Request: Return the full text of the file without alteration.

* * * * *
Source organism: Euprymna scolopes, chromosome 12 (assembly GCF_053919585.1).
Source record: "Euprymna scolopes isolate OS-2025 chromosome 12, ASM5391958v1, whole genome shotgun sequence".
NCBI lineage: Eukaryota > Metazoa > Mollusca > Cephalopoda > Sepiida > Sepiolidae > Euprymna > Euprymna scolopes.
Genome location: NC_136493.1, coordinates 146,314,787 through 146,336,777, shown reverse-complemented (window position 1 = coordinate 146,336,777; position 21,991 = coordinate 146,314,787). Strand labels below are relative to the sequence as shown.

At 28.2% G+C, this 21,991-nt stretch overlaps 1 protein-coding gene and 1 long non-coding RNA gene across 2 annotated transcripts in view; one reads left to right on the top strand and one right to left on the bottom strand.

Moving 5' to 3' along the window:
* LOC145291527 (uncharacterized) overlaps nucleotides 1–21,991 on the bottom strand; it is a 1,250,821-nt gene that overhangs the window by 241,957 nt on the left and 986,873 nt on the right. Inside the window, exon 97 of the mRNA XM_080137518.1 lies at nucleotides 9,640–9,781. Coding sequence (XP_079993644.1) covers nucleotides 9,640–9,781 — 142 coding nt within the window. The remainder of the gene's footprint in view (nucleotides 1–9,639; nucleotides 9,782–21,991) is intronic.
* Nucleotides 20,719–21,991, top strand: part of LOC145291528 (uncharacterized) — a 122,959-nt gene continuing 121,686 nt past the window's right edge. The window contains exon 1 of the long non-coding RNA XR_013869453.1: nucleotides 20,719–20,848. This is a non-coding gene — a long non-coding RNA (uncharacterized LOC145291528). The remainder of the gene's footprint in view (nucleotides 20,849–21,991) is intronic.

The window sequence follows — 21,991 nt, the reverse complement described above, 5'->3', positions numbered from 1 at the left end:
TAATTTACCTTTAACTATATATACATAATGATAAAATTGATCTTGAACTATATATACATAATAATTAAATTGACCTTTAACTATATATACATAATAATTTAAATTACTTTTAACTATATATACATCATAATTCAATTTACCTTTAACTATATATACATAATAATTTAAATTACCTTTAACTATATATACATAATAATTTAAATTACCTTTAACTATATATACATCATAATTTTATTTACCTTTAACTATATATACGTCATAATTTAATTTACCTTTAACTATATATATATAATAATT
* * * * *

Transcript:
Source organism: Euprymna scolopes, chromosome 12 (assembly GCF_053919585.1).
Source record: "Euprymna scolopes isolate OS-2025 chromosome 12, ASM5391958v1, whole genome shotgun sequence".
NCBI lineage: Eukaryota > Metazoa > Mollusca > Cephalopoda > Sepiida > Sepiolidae > Euprymna > Euprymna scolopes.
Genome location: NC_136493.1, coordinates 146,314,787 through 146,336,777, shown reverse-complemented (window position 1 = coordinate 146,336,777; position 21,991 = coordinate 146,314,787). Strand labels below are relative to the sequence as shown.

At 28.2% G+C, this 21,991-nt stretch overlaps 1 protein-coding gene and 1 long non-coding RNA gene across 2 annotated transcripts in view; one reads left to right on the top strand and one right to left on the bottom strand.

Moving 5' to 3' along the window:
* LOC145291527 (uncharacterized) overlaps nucleotides 1–21,991 on the bottom strand; it is a 1,250,821-nt gene that overhangs the window by 241,957 nt on the left and 986,873 nt on the right. Inside the window, exon 97 of the mRNA XM_080137518.1 lies at nucleotides 9,640–9,781. Coding sequence (XP_079993644.1) covers nucleotides 9,640–9,781 — 142 coding nt within the window. The remainder of the gene's footprint in view (nucleotides 1–9,639; nucleotides 9,782–21,991) is intronic.
* Nucleotides 20,719–21,991, top strand: part of LOC145291528 (uncharacterized) — a 122,959-nt gene continuing 121,686 nt past the window's right edge. The window contains exon 1 of the long non-coding RNA XR_013869453.1: nucleotides 20,719–20,848. This is a non-coding gene — a long non-coding RNA (uncharacterized LOC145291528). The remainder of the gene's footprint in view (nucleotides 20,849–21,991) is intronic.

The window sequence follows — 21,991 nt, the reverse complement described above, 5'->3', positions numbered from 1 at the left end:
TAATTTACCTTTAACTATATATACATAATGATAAAATTGATCTTGAACTATATATACATAATAATTAAATTGACCTTTAACTATATATACATAATAATTTAAATTACTTTTAACTATATATACATCATAATTCAATTTACCTTTAACTATATATACATAATAATTTAAATTACCTTTAACTATATATACATAATAATTTAAATTACCTTTAACTATATATACATCATAATTTTATTTACCTTTAACTATATATACGTCATAATTTAATTTACCTTTAACTATATATATATAATAATT